Art Student Hangs ‘Black Only’ And ‘White Only’ Signs Around University Campus

By Priscilla Frank, Arts Writer, The Huffington Post

 

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On Wednesday, Sept. 16, students of the University of Buffalo were shocked to find “White Only” and “Black Only” signs hung near campus bathrooms. Students were sickened and traumatized by the apparent act of racism; by 1 p.m., the police had received 11 phone calls regarding the signage.

It was later revealed, however, that the signs reminiscent of the Jim Crow era were put on display by graduate fine arts student Ashley Powell, who is black, as part of an art project.

Before Powell admitted to hanging the signs at a Black Student Union (BSU) meeting on Wednesday night, students and faculty were left wondering about the source of the racist designations. “We didn’t know it was an art project, it could’ve been an act of terrorism,” a student explained to The Spectrum, the independent campus newspaper.

When Powell revealed that she was behind the act, a project for her “Installation: Urban Spaces” class, which requires students to install art in a public space, many students stormed out of the BSU assembly, some in tears. “It brought up feelings of a past that our generation has never seen, which I think is why it was so shocking for us to see,” Micah Oliver, president of the BSU, told ABC.

whitesonlyAs an artist, I respect you as an artist,” said student Jefry Taveras in the BSU meeting. “But you should know racism isn’t art, it’s a reality and traumatizing.”

In a statement to The Spectrum, Powell explained the reasoning behind her installation, which addresses issues of non-white suffering and white privilege. “I apologize for the extreme trauma, fear, and actual hurt and pain these signs brought about,” she wrote. “I apologize if you were hurt, but I do not apologize for what I did.”

She went on to expand upon the motivations behind the project, which was intended to spark outrage and discomfort in viewers.

“My art practice is not an act of self-policing meant to hide my rage. Instead, it uses pain, narrative, and trauma as a medium of expression and as grounds for arguing a need for change in the first place. I understand that I forced people to feel pain that they otherwise would not have had to deal with in this magnitude. But I ask, should non-white people not express or confront their trauma? Should we be content with not having to confront that pain? We know it exists, and it often causes many of us immediate discomfort. Should we not be in a state of crushing discomfort?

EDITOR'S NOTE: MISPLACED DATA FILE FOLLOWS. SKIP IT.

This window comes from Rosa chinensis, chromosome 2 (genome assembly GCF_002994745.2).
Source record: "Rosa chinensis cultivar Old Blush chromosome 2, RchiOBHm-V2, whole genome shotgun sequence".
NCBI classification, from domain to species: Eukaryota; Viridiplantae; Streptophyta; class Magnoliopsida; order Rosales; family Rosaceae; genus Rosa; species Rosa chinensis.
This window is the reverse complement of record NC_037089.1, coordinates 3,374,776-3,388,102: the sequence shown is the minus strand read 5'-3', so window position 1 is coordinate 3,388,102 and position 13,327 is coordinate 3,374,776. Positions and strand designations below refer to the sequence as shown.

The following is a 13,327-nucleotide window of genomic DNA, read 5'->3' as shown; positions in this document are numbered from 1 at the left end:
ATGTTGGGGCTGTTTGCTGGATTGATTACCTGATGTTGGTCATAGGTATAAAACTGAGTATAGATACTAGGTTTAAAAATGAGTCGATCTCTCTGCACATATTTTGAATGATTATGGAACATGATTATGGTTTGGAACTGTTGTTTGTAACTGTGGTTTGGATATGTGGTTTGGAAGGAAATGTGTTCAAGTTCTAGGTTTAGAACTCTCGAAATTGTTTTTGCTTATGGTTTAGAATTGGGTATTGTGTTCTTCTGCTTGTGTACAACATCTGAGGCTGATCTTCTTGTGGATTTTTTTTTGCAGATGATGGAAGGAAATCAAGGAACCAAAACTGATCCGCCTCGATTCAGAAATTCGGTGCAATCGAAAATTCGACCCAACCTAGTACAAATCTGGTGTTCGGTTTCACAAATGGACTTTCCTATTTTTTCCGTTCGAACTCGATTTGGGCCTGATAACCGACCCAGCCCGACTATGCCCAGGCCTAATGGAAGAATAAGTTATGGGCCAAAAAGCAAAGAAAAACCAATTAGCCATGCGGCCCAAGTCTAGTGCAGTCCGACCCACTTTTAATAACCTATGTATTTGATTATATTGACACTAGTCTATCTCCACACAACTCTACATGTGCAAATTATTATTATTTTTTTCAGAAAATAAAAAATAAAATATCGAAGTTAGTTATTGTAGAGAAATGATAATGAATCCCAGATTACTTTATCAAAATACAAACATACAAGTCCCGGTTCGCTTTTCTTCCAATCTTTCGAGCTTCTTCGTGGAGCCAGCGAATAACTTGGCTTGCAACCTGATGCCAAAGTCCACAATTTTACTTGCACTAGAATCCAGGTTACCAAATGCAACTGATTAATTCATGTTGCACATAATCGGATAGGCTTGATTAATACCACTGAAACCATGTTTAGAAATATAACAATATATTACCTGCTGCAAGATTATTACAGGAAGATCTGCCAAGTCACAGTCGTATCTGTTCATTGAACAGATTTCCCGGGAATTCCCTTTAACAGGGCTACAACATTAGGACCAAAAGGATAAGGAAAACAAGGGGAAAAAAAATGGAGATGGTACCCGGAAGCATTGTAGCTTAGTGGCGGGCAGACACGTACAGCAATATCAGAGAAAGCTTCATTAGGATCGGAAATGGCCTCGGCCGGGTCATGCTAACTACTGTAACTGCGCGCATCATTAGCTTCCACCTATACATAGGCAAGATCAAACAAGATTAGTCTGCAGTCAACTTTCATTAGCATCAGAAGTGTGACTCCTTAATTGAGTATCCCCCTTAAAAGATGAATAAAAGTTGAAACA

These signs made you feel discomfort. They are tangible objects that forced you to revisit your past, to confront your present, and to recognize here and now the underlying social structures that are directly responsible for your pain and suffering. This project makes forceful what has been easy for you to ignore.”

Read Powell’s statement in full here

 

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Being a Black Student on a White Campus

By Rhonesha Byng, HuffingtonPost.com

In an emotional video released earlier this week, students at the UCLA School of Law gathered to share their stories of being among the few black students on campus as part of an awareness campaign simply titled “33.”

According to the video, out of roughly 1,100 students, 33 of them are black, that’s three percent of the school’s student population. Official statistics reveal there are a total of 994 students enrolled getting their Juris Doctor, however, an official from the school says the video’s 1,100 figure likely includes students receiving their LL.M. (Master of Laws). (. . .)

The students expanded upon their feelings of isolation, and feeling like they have to represent their entire community.

“It’s a constant burden of pressure. I’m constantly policing myself, just being aware of what I say and how it can be interpreted because I essentially am the representation of the black community.”

One woman felt she had been automatically characterized as an “angry black woman” after she disagreed with the views of a particular professor and openly vocalized her thoughts.

“The fact that I was a black woman played a lot into why people stopped listening to me. I felt like if there were maybe more black women in the class, maybe just five of us, people could have seen more of a variation in our responses to what was going on in class and what I felt like was sexism in the classroom.” (. . .)

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